Rice, Beans, and an Inspired Hypothesis
By Alana Solimeo, KF9 Costa Rica
After six months of subsisting on rice and beans while living in Boulder, Colorado, in order to save scrupulously in hopes of being invited to the Kiva Fellows Program, where do I stand? In San Jose, Costa Rica…eating nothing but rice and beans. I am finally here and don’t let that intro fool you; I’m exactly where I want to be. Three days into the fellowship and I already have my two favorite things planned: a weekend beach trip and a research topic! (No, I’m not a student just a serial nerd.)
I have been placed with EDESA, an MFI that was formed as a response to an increasing demand for loans to the Community Credit Enterprises (ECCs) that are all throughout Costa Rica, primarily in under-targeted rural areas. ECCs are legal businesses, member/shareholder/borrower-owned and run that, after their lending capacity expands past that which can be funded by the initial “IPO,” seek more formal funding. EDESA loops back into the story rather seamlessly at this point. After the ECCs have been well-established, trained, experienced, demonstrated success and increased capacity, EDESA becomes a source of funding and the ECC becomes a member/shareholder/borrower of EDESA!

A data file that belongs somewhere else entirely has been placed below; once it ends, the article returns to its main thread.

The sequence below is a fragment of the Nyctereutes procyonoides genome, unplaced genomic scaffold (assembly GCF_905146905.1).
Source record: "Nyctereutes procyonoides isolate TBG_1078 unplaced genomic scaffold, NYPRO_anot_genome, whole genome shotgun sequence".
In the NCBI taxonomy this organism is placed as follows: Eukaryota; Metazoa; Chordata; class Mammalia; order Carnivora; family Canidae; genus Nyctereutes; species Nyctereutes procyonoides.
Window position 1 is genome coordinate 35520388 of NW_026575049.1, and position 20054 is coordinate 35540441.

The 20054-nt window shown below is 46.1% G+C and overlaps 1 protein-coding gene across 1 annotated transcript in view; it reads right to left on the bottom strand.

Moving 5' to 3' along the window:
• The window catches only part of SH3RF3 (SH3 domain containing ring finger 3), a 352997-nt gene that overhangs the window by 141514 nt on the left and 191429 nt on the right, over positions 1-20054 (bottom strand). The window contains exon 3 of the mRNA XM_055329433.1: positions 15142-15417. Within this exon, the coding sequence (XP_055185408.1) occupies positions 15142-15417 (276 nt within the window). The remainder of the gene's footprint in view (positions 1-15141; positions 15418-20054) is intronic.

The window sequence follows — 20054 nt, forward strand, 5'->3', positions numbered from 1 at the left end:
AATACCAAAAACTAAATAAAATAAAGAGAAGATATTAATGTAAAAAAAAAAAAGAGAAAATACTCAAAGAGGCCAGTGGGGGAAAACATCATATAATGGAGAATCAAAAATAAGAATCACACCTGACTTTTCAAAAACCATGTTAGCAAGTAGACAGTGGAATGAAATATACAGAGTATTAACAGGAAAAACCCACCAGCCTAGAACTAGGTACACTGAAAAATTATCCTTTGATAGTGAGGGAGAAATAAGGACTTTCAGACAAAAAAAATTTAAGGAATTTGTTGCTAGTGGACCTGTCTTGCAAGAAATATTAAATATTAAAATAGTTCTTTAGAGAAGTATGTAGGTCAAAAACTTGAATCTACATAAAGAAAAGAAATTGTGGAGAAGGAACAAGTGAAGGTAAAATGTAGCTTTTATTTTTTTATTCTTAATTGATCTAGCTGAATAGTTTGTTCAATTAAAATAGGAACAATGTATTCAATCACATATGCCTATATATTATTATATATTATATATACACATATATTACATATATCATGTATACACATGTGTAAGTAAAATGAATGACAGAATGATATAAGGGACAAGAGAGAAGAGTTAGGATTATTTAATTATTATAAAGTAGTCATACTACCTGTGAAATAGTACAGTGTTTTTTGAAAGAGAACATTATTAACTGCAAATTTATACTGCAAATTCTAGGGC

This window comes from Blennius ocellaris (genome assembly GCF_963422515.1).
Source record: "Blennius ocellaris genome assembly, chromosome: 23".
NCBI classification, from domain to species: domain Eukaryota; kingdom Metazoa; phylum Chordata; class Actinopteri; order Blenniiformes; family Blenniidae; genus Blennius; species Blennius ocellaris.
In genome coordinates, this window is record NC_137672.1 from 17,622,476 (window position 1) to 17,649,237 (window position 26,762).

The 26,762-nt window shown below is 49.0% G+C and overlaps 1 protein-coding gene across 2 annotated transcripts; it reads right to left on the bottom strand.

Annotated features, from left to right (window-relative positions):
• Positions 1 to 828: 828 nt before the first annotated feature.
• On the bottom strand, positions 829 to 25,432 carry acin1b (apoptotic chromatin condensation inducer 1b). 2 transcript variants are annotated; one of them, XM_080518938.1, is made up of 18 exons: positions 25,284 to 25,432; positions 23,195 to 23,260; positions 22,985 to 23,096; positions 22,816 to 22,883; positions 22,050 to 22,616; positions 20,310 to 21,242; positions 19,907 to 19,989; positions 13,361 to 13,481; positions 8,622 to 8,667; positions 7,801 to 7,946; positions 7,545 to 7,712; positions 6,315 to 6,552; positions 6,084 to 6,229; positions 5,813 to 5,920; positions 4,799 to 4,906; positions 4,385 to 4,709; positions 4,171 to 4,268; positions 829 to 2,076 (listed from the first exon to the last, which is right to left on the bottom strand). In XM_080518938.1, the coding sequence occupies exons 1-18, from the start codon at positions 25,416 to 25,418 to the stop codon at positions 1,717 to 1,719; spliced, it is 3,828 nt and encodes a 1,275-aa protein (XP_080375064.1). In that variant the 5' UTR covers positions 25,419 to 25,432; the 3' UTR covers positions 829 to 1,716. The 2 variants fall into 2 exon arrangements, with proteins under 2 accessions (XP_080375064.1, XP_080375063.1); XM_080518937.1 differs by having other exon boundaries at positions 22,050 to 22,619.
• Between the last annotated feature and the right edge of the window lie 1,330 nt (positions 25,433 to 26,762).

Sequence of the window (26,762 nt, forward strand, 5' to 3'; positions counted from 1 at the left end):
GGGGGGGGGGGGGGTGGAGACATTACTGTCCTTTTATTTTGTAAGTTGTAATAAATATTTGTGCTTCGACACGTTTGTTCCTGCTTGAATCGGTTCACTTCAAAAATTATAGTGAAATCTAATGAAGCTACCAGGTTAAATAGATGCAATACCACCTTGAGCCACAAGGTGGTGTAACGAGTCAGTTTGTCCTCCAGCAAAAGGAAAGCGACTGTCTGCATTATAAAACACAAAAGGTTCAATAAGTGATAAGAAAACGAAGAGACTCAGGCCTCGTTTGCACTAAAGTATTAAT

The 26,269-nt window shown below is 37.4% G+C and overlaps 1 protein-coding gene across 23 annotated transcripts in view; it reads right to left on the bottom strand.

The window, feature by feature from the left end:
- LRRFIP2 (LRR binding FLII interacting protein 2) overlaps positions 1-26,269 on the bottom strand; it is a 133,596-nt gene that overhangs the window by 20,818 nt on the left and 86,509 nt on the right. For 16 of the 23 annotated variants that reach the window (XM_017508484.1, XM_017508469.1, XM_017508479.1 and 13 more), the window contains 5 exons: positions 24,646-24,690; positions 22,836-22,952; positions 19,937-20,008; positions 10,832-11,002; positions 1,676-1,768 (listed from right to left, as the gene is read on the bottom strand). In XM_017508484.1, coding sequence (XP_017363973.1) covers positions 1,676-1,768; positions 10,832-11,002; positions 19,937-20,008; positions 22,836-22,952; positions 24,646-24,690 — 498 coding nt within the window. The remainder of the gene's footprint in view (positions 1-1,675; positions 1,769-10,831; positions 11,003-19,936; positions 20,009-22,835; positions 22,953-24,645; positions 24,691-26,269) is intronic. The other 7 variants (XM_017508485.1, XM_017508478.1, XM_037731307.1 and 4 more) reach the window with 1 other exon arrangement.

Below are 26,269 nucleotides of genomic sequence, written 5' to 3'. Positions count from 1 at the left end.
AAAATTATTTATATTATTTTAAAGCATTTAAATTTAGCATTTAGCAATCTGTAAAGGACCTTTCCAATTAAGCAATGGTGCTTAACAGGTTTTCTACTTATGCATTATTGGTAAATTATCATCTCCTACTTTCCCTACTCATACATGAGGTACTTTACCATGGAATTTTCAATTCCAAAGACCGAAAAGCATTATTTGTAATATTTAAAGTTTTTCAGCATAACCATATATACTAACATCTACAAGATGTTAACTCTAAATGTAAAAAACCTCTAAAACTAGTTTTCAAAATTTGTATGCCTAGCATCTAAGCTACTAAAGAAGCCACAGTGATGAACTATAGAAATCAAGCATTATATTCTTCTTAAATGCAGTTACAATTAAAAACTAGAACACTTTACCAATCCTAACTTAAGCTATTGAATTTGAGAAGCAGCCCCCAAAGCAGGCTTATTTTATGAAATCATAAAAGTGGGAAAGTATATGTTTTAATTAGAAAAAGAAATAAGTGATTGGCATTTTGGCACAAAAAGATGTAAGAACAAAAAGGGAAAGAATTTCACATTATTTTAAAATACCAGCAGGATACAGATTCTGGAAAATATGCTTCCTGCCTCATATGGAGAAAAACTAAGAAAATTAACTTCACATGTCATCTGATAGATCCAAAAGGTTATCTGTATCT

Needless to say, their microfinance model is unique, and it’s setting off my dorky, academic-research-paper-writing inclinations like mad. Young like Kiva, with a far reach, a unique model, and great ambitions, EDESA is a slight anomaly. This makes me wonder, if Kiva’s explanations for low cost delivery method are technology and partnerships, what’s EDESA’s explanation?
Tempted at this point to present my hypothesis, I think I’ll give myself a full week on the job first. Check back in to the Kiva Fellows Blog to see how my perspective on success at the MFI level develops and evolves. Join EDESA’s lending team to stay up to date with my journeys visiting ECCs and their borrowers throughout Costa Rica.
For more detailed descriptions of both EDESA and the ECC’s microfinance models please refer back to Kiva Fellow Megan Montgomery’s blog from her time here in San Jose./>